Ironically, there is very little diving in a rescue diving course. While you'll spend hours in the water practicing different rescue scenarios and learning rescue techniques, you typically won't spend much of that time under the water. The rescue class isn't about making dives, logging bottom time or exploring new underwater environments. You'll spend your time learning how to act and react in an emergency. You'll learn how to help others without getting yourself into trouble.
You'll also learn how to provide emergency care for an injured diver because basic first-aid and life-support techniques--primary victim assessment, rescue breathing (mouth-to- mouth resuscitation) and CPR--are class requirements that you'll meet either through a separate class, like those offered by the Red Cross, or from a land-based first-aid class offered by your dive training agency. Rescue will help you adapt these skills to the diving world.
"They achieve a certain degree of comfort with their own skills, allowing them to focus on the bigger picture and the needs of others," says Leslie Koontz, an SSI instructor certifier from Debary, Fla. "If the course also places significant emphasis on stress, they are taught not only rescue skills but skills that prepare them to detect and deal with stress.
Responsibility and Awareness
Rescue divers do have more responsibility than open-water divers. However, it's not a bad thing or a legal issue. They generally understand that they know more than they did as an open-water diver, and that knowledge brings with it a duty to help others. An awareness of what causes dive accidents and knowing how to handle them, along with the confidence that comes from that experience, gives rescue divers the responsibility to act when the situation demands it.
"Rescue courses help to provide divers with the necessary skills, both in and out of the water, to respond correctly in the unlikely event of a diving accident or other aquatic emergency," says Michael Steidley, a PADI course director from Carlsbad, Calif.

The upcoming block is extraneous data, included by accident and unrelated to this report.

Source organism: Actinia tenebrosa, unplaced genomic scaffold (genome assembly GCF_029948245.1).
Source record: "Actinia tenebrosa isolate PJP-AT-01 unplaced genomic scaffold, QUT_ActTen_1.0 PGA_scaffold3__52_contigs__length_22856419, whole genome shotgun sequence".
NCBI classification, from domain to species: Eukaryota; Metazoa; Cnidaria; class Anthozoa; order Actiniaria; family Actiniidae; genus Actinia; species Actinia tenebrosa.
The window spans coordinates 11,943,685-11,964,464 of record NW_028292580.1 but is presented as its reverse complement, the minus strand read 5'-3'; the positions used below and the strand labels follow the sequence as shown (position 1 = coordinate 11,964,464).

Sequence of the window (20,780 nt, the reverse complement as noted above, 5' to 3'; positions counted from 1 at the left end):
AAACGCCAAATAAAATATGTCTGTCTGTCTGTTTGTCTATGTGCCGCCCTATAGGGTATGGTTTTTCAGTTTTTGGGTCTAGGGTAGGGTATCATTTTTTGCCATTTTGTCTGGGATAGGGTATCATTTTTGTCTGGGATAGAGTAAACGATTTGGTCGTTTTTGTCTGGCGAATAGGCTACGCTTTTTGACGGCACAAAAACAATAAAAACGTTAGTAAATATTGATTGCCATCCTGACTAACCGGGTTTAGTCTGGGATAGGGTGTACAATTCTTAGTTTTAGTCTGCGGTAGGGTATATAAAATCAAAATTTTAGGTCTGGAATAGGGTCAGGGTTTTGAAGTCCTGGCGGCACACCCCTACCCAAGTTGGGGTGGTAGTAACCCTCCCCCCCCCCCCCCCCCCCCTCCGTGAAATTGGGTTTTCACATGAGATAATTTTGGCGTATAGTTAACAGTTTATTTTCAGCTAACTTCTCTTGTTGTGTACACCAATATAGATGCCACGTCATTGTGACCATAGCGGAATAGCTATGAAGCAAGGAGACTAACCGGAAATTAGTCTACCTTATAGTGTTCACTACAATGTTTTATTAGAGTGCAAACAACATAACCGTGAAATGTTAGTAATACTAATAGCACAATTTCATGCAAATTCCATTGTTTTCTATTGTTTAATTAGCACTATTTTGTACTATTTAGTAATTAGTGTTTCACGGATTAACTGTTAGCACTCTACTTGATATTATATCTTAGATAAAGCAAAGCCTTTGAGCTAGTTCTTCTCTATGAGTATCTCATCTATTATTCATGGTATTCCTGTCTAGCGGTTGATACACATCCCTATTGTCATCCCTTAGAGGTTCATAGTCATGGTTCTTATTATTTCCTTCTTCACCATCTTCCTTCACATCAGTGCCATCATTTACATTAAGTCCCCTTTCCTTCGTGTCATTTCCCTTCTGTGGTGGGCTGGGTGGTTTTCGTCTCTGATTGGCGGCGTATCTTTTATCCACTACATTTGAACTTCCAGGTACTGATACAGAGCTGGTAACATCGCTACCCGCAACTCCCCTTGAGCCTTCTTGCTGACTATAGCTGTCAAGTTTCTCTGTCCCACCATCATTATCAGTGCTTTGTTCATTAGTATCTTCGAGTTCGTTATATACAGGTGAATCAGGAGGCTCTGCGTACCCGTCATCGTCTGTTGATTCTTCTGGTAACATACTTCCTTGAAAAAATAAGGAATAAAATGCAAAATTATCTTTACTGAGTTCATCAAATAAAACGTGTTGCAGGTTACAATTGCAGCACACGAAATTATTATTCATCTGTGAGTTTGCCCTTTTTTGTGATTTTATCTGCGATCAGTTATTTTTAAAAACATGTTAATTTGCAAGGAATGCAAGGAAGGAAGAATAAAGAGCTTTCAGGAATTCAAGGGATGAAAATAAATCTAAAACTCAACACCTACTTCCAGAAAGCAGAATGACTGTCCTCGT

Dive accidents are rare. Most divers, even most rescue divers, will never need to perform in- water resuscitation while towing a near-drowning victim through six-foot seas, or find themselves searching the confines of a deep shipwreck for a missing buddy team. But remember, a rescue is often not a situation where you risk your own life to save another person. Nor is it usually a situation where a diver nearly dies before you pull him or her back from the brink. A rescue can mean spotting a potential problem and taking the steps to prevent it. A rescue can be as simple as towing a tired diver back to the boat, helping someone whose tank has slipped out of its securing straps or talking with a nervous diver to find out if they're OK to make the dive. "Rescue divers have an increased awareness and knowledge they can use to help divers avoid accidents and dangerous situations," Steidley says. "That is the biggest benefit of a rescue class."
And late on that long-ago Sunday afternoon, as the students in my first-ever rescue class stripped off one another's masks, weights and BCs, planted their last (simulated) rescue breaths and hauled their final "victims" out of the water and onto the shore, I could tell a lot had changed since Saturday morning. It had been a tough couple of days, but they had a new fire in their eyes, spring in their fin kicks and an aura of confidence that told me they had the same pride of accomplishment that I felt when I first took the class. Some went on to become divemasters and instructors, others carried their new skills with them as they continued diving for fun, but to this day, they all remain dedicated divers who enjoy the sport so much more for knowing how to keep themselves and those around them safe.
Dan's DES program
The Divers Alert Network (DAN) Diving Emergency Specialist (DES) program is an important step for every rescue diver.
DAN created this recognition program to encourage divers to complete their rescue courses and take the additional first-aid training that will help them be better prepared to care for other divers in the event of an emergency.
To qualify for the DES recognition through DAN, a diver must:
Hold a current rescue diver certification
Hold a current first aid and CPR certification
Have completed DAN Oxygen First Aid for Scuba Diving Injuries (or equivalent)
Complete three other DAN dive-specific first-aid courses or their equivalents, including:
AEDs for Scuba Diving
First Aid for Hazardous Marine Life Injuries
Remote Emergency Medical Oxygen (REMO2™)
On-Site Neurological Assessment for Scuba Diving
Advanced Oxygen First Aid for Scuba Diving Injuries
Basic Life Support for Dive Professionals
For more information on the Diving Emergency Specialist program, visit the DAN web site for details at www.diversalertnetwork.org.